I remember the criticism that was predictably levied against Bill Gates back in the early and mid-1990s for being tight-fisted with his wealth. He owed it to the world to give back, carped legions.
I also remember writing an essay calling for patience with Gates. He was only 40 years old in 1995 when Fortune named him the world’s richest person. I predicted that as Gates moved deeper into middle age he would become the most famous and liberally generous philanthropist in history. Philanthropy is not the game of young, aggressive entrepreneurs, I noted.
Now, Gates along with buddy Warren Buffet have raised the philanthropy bar for the über rich: pledge at least half of your wealth to worthy causes while alive or upon death. See the article in the current Fortune.
The unprecedented generosity of Gates and Buffet, along with a growing number of insanely rich people, signals a major shift in human consciousness that I first spoke about in Firms of Endearment, a book of which I was co-author. I said we were on the cusp of a new era that I called the Age of Transcendence.
Life in the 20th century was defined by materialism. Consumption became virtually a civic duty. Business invented planned product obsolescence and disposable goods to increase consumption. The political and commercial focus was on the individual. Especially after the sacrifices of World War II, life increasingly became all about Me. Politicians and marketers played to the acquisitive ego: big is better, more is best. Don’t just keep up with the Joneses. Leave them in the dust.
Life in the 21st century already is shaping up to be vastly different from life in the 20th century though we are just one decade into it. But a shift in human consciousness is already apparent. The materialistic consciousness of the 20th century is yielding to an organic consciousness. Sustainability is replacing consumption as a primary civic duty. The singularity of Me is being replaced by the unitary We. Growing numbers of people define themselves by their experiences, not their possessions. We are indeed in the early years of an Age of Transcendence.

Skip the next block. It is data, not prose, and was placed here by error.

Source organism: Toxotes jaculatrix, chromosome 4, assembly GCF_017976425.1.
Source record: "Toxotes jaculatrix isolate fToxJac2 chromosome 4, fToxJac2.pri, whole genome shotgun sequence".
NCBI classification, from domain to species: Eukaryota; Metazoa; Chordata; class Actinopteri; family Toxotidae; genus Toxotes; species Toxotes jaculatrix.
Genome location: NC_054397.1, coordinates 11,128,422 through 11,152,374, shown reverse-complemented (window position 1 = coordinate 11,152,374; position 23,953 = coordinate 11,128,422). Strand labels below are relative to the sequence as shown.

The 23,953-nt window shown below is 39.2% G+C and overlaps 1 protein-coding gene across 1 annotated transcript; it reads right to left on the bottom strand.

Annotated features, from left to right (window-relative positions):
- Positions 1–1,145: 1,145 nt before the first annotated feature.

Consumers are also predictably projecting a stronger emphasis on quality. Why predictably? Twenty years ago I wrote my first book on older markets, Serving the Ageless market McGraw-Hill, 1990). In it I predicted that as the median age rose the influence of materialistic values would decline while the market for quality would expand. See this week’s Bloomberg Businessweek.
The change in human consciousness taking place that adds up to the emergence of the Age of Transcendence is unprecedented in both scale and speed of evolution. Yet, while researchers are beginning to correctly identify aspects of its emergence and a growing number of books are describing its properties, hardly anyone has noticed that what’s happening is not a cyclical event. It represents a new step forward in human evolution.
So, what books are examples of some observers getting pieces of this new picture? Dan Pink’s A Whole New Mind and his most recently released Drive. Also, a wave of books flowing from behavioral economics is capturing elements of the new consciousness. Daniel Airley’s Predictably Irrational was one of the first. James Surowiecki’s Wisdom of Crowds and Malcolm Gladwell’s Blink fall into this category as well. So also is Joshua Lehrer’s How We Decide and Joseph Hallanan’s Why We Make Mistakes.
Anyone who job or business depends on understanding the mind of the market and who are unaware of the books I’ve mention as only a sampling of literature evidencing a seismic shift in human consciousness is a bit behind the times, as they say.